Summer Music Clinic 2014    

Contact: Anne Aley
Phone: 608-263-2242 maaley@wisc.edu
Fax: 608-265-0452 5538 Humanities Bldg.
455 N. Park St Madison WI 53706

 
        show choir rehearsal  
           

Senior Session—Class Descriptions

Performing Ensembles

Band, Choir, Jazz Ensemble, Musical Theater, Orchestra

Applied Group lessons

Brass/Woodwind/Percussion Class, String Class, Voice Class, Jazz Notes for Piano/Bass/Guitar/Drums, Classical Piano

Courss

Acting—Learn the skills needed to project your voice clearly, represent your character through body movement, and take your performance to the next level.

Bluegrass—Learn toe-tapping fiddling techniques and listen to some of the greatest performers in the business.

Commercial Composition—From jingles to soundtracks to political campaigns, learn how composing can communicate a message.

Concert Band Literature—Listen to music and study the scores of the great composers of concert band literature from traditional masters such as Sousa and Holst to those currently writing creative literature for band.

Conducting: Choral—Learn fluid beat patterns and expressive skills, study scores, and get the perspective from the podium.

Conducting:Instrumental—Learn fluid beat patterns and expressive skills, study scores, and get the perspective from the podium.

Electronic Music Period*—Make acoustic and electronic music with your instrument and technology. This course will explore contemporary improvisation techniques in an electro-acoustic setting.

German Lieder—An introduction to German song from the 19th century. Explore the beautiful music of Schubert, Schumann, Mendelssohn, Brahms and Hugo Wolf, and discuss the social influence of music and poetry.

History of Disney Period—Musicians, publishers, and composers have contributed to the breadth of music in Disney productions from animation paired with classical music, to live action films, to recent animated features re-imagined for Broadway.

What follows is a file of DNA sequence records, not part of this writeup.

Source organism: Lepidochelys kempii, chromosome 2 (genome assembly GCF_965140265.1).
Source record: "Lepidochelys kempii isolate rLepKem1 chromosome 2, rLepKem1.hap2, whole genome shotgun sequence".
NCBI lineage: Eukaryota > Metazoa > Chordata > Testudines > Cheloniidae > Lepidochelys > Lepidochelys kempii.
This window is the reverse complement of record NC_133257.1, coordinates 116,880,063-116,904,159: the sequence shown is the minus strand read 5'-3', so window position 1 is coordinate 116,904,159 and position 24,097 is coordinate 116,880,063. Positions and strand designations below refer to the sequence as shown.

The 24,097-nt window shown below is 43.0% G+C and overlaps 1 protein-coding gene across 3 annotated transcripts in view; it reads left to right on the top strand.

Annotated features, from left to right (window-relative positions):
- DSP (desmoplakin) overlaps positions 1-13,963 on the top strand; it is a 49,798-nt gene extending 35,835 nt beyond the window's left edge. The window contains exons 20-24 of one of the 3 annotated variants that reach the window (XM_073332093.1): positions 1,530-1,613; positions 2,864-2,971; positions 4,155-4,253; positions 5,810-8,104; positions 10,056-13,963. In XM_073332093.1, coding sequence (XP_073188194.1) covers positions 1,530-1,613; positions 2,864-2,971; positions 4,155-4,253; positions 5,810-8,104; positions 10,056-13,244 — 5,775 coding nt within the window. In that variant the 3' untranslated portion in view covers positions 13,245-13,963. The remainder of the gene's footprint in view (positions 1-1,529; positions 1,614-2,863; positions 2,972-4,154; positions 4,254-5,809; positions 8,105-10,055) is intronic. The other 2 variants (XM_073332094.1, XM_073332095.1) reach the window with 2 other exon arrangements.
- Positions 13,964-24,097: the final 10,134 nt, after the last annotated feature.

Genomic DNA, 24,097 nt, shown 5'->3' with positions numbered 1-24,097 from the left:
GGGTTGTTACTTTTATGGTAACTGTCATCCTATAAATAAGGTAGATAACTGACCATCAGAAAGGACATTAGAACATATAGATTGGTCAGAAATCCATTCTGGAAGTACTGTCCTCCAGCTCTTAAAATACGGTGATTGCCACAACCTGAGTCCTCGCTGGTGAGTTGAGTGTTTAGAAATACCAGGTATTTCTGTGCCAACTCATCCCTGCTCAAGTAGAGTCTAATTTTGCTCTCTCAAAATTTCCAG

Jazz Improvisation: Beginning—Introduction to improvisation by gaining an understanding of scales, rhythms and standard patterns in jazz to soloing with ensembles.

Jazz Improvisation:Continuing—Improve your skills and range of styles as a soloist focusing on strong technique to enhance your solo style.

Jazz Piano: Beginning—An introduction to jazz improvisation for pianists.

Language for Singers—Use the International Phonetic alphabet to approach German, French, Italian songs and choral music.

Music Education—Topics for future music educators from those with goals to build private studios, teach in the public schools, or at the collegiate level, to discussions about advocacy and building community awareness.

Music Resources*—This class explores sites from the UW library to the newest music internet resources.

Musical Theater Tips—Topics will range from auditions, staging, performance poise, projection and dramatic presentation.

Percussion Ensemble: Advanced—A reading class of varied ensemble music for experienced percussionists.

Percussion Samba Period—This is an active class focusing on the complex rhythms
of Brazilian samba. Open to both percussionists and non-percussionists.

Performance Critique: Piano—Bring in prepared solo literature to receive comments from a piano faculty artist on your performance.

Performance Critique: Strings—Bring in prepared solo literature to receive comments from string faculty on your performance.

Performance Critique: Voice—Bring in prepared solo literature to receive comments from voice faculty on your performance.

Physics of Music—Explore a variety of topics from the impact of materials used in building instruments to the acoustic design of concert halls.

Poetry as Inspiration—Discuss the creation of poetry by listening to music and writing/reading poems that students are inspired to create from the music. Consider how descriptive language informs performance.

Performance Practice Strategies—Infuse new energy in your practice sessions with strategies for motivation, listening skills, focus and consistency.

Rock: Queen—An in-depth history of one of the most influential bands in rock and roll.

String Topics—Practical information on string repair, purchasing bows and strings instruments, and sources for new string literature.

Standards: Jazz—Listen to music that is a part of the frequently performed standard vocabulary for jazz performers from classics to cutting edge.

Swing Dance—Classic dance steps with movement to music of the 1940/50s.

Theory Basic—Review major, minor, diminished and dominant-seventh chords, clefs, notation and scale degrees; and musical rhythms and patterns.

Symphonic String Literature—Listen to and study famous orchestral passages for strings from the favorites to the most challenging of the repertoire.

20th Century Changes—Listen to music influenced by social forces and see how innovations moved into performances, recordings and compositions.

Yoga for Performers—A variety of relaxation exercises and meditations for mind and body that can aids with practice and performance.

* Limited enrollment class.

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